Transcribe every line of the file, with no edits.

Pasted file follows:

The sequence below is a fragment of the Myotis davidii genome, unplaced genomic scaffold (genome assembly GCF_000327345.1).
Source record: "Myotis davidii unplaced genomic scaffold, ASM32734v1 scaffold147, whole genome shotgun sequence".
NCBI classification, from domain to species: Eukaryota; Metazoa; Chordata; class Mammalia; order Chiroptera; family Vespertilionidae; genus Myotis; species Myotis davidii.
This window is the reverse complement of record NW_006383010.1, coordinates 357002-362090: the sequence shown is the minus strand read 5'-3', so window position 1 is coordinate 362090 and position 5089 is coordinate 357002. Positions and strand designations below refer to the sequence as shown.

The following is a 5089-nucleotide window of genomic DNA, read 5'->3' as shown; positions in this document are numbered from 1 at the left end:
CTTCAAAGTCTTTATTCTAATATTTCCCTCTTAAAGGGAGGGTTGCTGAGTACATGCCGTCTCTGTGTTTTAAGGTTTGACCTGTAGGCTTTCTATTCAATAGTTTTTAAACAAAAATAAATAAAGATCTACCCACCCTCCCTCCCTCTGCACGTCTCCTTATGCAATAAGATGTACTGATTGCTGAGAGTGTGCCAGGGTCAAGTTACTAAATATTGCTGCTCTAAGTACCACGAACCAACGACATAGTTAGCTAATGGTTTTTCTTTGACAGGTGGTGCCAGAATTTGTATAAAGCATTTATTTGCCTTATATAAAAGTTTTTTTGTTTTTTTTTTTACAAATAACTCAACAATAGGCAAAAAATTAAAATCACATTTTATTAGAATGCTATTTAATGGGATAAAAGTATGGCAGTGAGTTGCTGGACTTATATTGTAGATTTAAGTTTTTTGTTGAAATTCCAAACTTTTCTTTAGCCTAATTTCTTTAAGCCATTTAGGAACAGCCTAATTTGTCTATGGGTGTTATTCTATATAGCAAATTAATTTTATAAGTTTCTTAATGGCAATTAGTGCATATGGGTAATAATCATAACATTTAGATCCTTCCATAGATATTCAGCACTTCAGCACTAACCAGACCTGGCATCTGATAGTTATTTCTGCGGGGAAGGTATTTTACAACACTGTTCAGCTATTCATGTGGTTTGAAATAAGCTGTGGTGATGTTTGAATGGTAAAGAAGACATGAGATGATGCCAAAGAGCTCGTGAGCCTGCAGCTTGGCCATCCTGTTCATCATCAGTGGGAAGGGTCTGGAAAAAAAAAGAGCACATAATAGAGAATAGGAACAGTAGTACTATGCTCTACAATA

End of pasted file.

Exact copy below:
The sequence below is a fragment of the Myotis davidii genome, unplaced genomic scaffold (genome assembly GCF_000327345.1).
Source record: "Myotis davidii unplaced genomic scaffold, ASM32734v1 scaffold147, whole genome shotgun sequence".
NCBI classification, from domain to species: Eukaryota; Metazoa; Chordata; class Mammalia; order Chiroptera; family Vespertilionidae; genus Myotis; species Myotis davidii.
This window is the reverse complement of record NW_006383010.1, coordinates 357002-362090: the sequence shown is the minus strand read 5'-3', so window position 1 is coordinate 362090 and position 5089 is coordinate 357002. Positions and strand designations below refer to the sequence as shown.

The following is a 5089-nucleotide window of genomic DNA, read 5'->3' as shown; positions in this document are numbered from 1 at the left end:
CTTCAAAGTCTTTATTCTAATATTTCCCTCTTAAAGGGAGGGTTGCTGAGTACATGCCGTCTCTGTGTTTTAAGGTTTGACCTGTAGGCTTTCTATTCAATAGTTTTTAAACAAAAATAAATAAAGATCTACCCACCCTCCCTCCCTCTGCACGTCTCCTTATGCAATAAGATGTACTGATTGCTGAGAGTGTGCCAGGGTCAAGTTACTAAATATTGCTGCTCTAAGTACCACGAACCAACGACATAGTTAGCTAATGGTTTTTCTTTGACAGGTGGTGCCAGAATTTGTATAAAGCATTTATTTGCCTTATATAAAAGTTTTTTTGTTTTTTTTTTTACAAATAACTCAACAATAGGCAAAAAATTAAAATCACATTTTATTAGAATGCTATTTAATGGGATAAAAGTATGGCAGTGAGTTGCTGGACTTATATTGTAGATTTAAGTTTTTTGTTGAAATTCCAAACTTTTCTTTAGCCTAATTTCTTTAAGCCATTTAGGAACAGCCTAATTTGTCTATGGGTGTTATTCTATATAGCAAATTAATTTTATAAGTTTCTTAATGGCAATTAGTGCATATGGGTAATAATCATAACATTTAGATCCTTCCATAGATATTCAGCACTTCAGCACTAACCAGACCTGGCATCTGATAGTTATTTCTGCGGGGAAGGTATTTTACAACACTGTTCAGCTATTCATGTGGTTTGAAATAAGCTGTGGTGATGTTTGAATGGTAAAGAAGACATGAGATGATGCCAAAGAGCTCGTGAGCCTGCAGCTTGGCCATCCTGTTCATCATCAGTGGGAAGGGTCTGGAAAAAAAAAGAGCACATAATAGAGAATAGGAACAGTAGTACTATGCTCTACAATA